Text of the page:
Epidural Injections

Epidural injection is a non-surgical treatment option utilized for relieving back pain. Spine degenerative conditions such as herniated disc, spinal stenosis and many others may induce back pain due to the compression of the associated spinal nerves. This pain or numbness may extend to the other parts of the body such as hips, buttocks, and legs. In cases where the patient finds no relief from non-surgical methods then finally surgery is recommended. 

Epidural injections are administered into the epidural space of the spine.  The epidural space is the space between the outermost covering of the spinal cord (dura mater) and the wall of the spinal canal. It is approximately 5mm wide and is filled with spinal nerve roots, fat and small blood vessels.

Indications

An epidural spinal injection may be employed both for diagnostic and therapeutic reasons, including:

  • Medications to determine the specific nerve root involved in the spinal problem (diagnostic purpose)
  • Medication for inducing short or long-term relief from pain and inflammation (therapeutic purpose)

It is to be noted that epidural spinal injection is not a curative intervention, rather it’s a treatment tool to reduce the discomfort of the patient so that rehabilitation programs such as physical therapy may be well executed.

Procedure 

Pain management in different conditions such as spinal stenosis, disc herniation and arthritis can be done through epidural injection. Different types of physicians such as physiatrists, anaesthesiologists, radiologists, neurologists, and surgeons may recommend epidural injections for pain relief.

Patients may feel some pressure during the injection, but mostly the procedure is painless. The procedure takes about 15-30 minutes to complete. After injection, the patient should not drive or go back to work and should rest and avoid any vigorous activities. Your surgeon may give specific post-care instructions.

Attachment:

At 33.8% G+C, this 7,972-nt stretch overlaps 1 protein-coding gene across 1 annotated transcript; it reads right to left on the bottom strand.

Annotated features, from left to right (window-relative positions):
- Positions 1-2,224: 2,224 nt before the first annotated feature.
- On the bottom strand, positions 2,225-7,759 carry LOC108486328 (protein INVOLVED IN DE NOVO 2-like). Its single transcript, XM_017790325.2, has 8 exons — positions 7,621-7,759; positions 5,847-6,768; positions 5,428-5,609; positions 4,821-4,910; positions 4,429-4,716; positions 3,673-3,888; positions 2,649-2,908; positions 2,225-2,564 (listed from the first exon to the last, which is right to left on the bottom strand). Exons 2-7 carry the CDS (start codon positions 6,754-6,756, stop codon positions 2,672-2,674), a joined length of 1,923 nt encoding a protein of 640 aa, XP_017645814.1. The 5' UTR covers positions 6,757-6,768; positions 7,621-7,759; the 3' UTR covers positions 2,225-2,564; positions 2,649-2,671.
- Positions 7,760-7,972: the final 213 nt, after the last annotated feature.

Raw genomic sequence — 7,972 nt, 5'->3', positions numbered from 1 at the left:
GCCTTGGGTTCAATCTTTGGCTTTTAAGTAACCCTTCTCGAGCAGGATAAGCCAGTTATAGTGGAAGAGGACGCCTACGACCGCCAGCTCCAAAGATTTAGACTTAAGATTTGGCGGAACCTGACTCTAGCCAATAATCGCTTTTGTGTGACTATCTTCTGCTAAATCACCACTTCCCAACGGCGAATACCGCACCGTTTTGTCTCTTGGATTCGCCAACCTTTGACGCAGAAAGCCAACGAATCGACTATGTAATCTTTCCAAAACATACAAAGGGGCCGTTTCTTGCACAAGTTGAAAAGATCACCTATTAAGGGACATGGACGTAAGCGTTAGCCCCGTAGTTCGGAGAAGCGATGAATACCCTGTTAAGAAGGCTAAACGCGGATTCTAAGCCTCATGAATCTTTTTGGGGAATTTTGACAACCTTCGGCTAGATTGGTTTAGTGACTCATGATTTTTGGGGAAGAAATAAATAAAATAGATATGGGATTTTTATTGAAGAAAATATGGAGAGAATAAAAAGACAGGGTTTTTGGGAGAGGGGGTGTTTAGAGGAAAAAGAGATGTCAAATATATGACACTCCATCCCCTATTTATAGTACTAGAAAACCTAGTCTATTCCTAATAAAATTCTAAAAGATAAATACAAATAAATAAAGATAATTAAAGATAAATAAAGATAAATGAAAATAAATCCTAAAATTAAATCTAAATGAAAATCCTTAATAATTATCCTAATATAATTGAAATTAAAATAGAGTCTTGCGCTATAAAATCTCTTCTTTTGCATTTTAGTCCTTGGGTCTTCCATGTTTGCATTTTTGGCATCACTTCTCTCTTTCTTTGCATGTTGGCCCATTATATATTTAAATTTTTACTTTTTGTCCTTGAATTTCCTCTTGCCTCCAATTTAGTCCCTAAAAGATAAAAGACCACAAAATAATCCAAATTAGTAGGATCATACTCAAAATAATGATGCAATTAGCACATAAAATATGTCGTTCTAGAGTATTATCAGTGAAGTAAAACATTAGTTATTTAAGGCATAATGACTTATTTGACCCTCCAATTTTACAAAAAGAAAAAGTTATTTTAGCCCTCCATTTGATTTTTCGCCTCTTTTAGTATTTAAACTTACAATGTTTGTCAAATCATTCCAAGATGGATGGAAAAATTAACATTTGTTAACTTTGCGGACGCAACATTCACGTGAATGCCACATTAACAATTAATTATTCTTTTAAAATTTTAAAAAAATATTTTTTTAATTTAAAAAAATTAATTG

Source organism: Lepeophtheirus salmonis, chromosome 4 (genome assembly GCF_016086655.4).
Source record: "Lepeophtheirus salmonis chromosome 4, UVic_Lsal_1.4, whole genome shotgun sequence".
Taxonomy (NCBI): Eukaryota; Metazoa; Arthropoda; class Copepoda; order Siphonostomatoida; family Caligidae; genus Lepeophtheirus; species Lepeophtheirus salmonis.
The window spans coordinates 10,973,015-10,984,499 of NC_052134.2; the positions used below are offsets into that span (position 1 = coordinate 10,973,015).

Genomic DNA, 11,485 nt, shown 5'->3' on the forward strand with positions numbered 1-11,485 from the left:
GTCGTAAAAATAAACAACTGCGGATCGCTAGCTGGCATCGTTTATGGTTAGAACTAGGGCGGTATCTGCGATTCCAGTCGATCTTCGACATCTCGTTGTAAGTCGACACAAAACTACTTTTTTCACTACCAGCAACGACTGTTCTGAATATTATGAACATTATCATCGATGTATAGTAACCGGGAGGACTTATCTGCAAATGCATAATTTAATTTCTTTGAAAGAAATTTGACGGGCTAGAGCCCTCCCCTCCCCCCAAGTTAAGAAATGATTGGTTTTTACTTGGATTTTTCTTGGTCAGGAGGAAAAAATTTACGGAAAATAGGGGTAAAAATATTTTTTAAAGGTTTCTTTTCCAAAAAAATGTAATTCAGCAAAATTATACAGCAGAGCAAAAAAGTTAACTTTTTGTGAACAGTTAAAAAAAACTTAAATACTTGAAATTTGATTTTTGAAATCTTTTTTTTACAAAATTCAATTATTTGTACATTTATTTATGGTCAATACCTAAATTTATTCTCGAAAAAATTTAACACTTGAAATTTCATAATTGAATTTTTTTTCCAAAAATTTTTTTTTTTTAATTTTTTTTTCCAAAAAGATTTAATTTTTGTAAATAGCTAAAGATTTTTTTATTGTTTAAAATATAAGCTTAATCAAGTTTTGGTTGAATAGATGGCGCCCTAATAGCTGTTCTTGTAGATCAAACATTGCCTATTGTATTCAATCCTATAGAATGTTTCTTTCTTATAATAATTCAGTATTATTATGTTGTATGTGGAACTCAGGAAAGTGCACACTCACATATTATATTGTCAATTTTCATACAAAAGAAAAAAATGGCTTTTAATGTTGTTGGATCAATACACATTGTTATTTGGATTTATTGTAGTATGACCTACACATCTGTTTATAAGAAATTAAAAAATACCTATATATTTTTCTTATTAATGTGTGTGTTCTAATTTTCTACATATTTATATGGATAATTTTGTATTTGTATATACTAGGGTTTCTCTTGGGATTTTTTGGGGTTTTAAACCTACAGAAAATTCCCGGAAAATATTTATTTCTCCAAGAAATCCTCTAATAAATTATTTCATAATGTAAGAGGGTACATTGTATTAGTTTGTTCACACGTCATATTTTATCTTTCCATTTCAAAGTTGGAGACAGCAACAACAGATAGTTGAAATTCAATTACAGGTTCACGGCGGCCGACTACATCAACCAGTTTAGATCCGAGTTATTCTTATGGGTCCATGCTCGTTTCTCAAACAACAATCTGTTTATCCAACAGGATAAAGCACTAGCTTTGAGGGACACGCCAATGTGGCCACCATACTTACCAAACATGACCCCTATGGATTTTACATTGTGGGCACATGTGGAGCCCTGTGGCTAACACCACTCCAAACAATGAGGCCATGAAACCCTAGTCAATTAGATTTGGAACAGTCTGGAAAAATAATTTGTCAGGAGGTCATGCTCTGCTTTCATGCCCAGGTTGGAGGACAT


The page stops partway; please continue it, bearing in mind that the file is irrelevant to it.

Cervical Epidural

The cervical (neck and upper spine) epidural space is a portion of the spine in the neck where inflamed nerves can be located. It is a common source of a variety of painful conditions in the neck, including chronic pain.

A cervical epidural injection is a treatment in which a mixture of local anaesthetic and anti-inflammatory steroid is administered into the epidural space. The aim is to reduce inflammation and provide pain relief in the affected area of the spine.

lumbar epidural injections

Transforaminal Epidural Injection

A transforaminal epidural injection is the newest type of epidural steroid injection. It involves injecting steroid into the epidural space through the bony opening of the exiting nerve root, known as the foramen. It numbs your nerve, offers temporary pain relief and reduces inflammation.

Transforaminal epidural injections are done with a more diagonal approach than other epidural injections so that the affected nerve can be better treated. They allow the medication to be placed nearer to the area where the nerve is being pinched. They only target one side of your spine. These injections are also known as transforaminal epidural blocks.

When is a transforaminal epidural recommended?

A transforaminal epidural steroid injection may be recommended to help treat pain in your back, neck, arms, or legs. It can be used to relieve the pain from conditions including: herniated discs, degenerative disc disease, spinal stenosis, spondylolysis, sciatica and radiculopathy.

Translaminar Epidural Injection

A translaminar Epidural Injection is very similar to a transforaminal; however, it differs because of how it is delivered. Your specific condition will determine which approach the doctor takes when performing your Epidural Injection.

For translaminar procedures, the needle will be placed directly into the interlaminar space—that is, between the lamina of two vertebrae. This approach allows the injection to deliver steroid medication to the nerve root.

Thoracic Epidural Steroid Injection

A thoracic epidural injection is a shot that temporarily helps ease pain in your thoracic region. That’s the upper to middle part of your back. Medicine is injected into an area around your spinal cord. This area is known as the epidural space.

Your spinal cord is a delicate bundle of nerves that runs from your brain to your lower back. The nerves of the spinal cord allow your brain to communicate with the rest of your body. The epidural space surrounds the spinal cord. The spine or backbone is the hard structure composed of a column of many small bones (vertebrae). The bones of the spinal column help protect your spinal cord from injury.

Sometimes, nerves leaving the spinal cord can become pinched or inflamed. That might happen, for example, if part of an intervertebral disc presses into the space of the spinal cord and nerves. You may then feel pain in your back.

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